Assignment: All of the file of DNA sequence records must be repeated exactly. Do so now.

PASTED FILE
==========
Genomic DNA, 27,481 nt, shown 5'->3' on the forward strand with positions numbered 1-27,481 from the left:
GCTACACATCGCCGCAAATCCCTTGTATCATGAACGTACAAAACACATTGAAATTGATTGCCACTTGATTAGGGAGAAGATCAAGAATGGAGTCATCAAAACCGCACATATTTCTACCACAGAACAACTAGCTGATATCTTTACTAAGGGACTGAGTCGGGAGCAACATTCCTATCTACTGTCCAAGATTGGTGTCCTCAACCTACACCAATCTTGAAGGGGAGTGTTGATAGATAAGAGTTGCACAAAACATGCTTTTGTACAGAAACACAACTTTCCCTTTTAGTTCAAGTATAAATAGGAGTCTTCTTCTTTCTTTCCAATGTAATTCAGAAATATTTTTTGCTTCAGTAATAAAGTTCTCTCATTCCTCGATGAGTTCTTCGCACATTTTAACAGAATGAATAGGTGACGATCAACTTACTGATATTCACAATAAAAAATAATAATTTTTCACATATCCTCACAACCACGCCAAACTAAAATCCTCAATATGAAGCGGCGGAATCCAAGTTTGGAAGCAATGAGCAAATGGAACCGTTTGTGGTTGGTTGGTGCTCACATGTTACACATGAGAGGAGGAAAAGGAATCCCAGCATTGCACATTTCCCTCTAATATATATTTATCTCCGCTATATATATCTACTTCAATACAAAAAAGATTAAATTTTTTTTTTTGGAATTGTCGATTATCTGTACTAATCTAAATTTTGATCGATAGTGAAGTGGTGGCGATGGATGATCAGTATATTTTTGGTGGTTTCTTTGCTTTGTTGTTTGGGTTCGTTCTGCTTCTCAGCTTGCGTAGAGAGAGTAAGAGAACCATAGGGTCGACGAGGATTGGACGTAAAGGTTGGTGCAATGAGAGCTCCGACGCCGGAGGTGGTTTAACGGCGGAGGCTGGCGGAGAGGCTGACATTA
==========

Genomic DNA, 27,481 nt, shown 5'->3' on the forward strand with positions numbered 1-27,481 from the left:
GCTACACATCGCCGCAAATCCCTTGTATCATGAACGTACAAAACACATTGAAATTGATTGCCACTTGATTAGGGAGAAGATCAAGAATGGAGTCATCAAAACCGCACATATTTCTACCACAGAACAACTAGCTGATATCTTTACTAAGGGACTGAGTCGGGAGCAACATTCCTATCTACTGTCCAAGATTGGTGTCCTCAACCTACACCAATCTTGAAGGGGAGTGTTGATAGATAAGAGTTGCACAAAACATGCTTTTGTACAGAAACACAACTTTCCCTTTTAGTTCAAGTATAAATAGGAGTCTTCTTCTTTCTTTCCAATGTAATTCAGAAATATTTTTTGCTTCAGTAATAAAGTTCTCTCATTCCTCGATGAGTTCTTCGCACATTTTAACAGAATGAATAGGTGACGATCAACTTACTGATATTCACAATAAAAAATAATAATTTTTCACATATCCTCACAACCACGCCAAACTAAAATCCTCAATATGAAGCGGCGGAATCCAAGTTTGGAAGCAATGAGCAAATGGAACCGTTTGTGGTTGGTTGGTGCTCACATGTTACACATGAGAGGAGGAAAAGGAATCCCAGCATTGCACATTTCCCTCTAATATATATTTATCTCCGCTATATATATCTACTTCAATACAAAAAAGATTAAATTTTTTTTTTTGGAATTGTCGATTATCTGTACTAATCTAAATTTTGATCGATAGTGAAGTGGTGGCGATGGATGATCAGTATATTTTTGGTGGTTTCTTTGCTTTGTTGTTTGGGTTCGTTCTGCTTCTCAGCTTGCGTAGAGAGAGTAAGAGAACCATAGGGTCGACGAGGATTGGACGTAAAGGTTGGTGCAATGAGAGCTCCGACGCCGGAGGTGGTTTAACGGCGGAGGCTGGCGGAGAGGCTGACATTA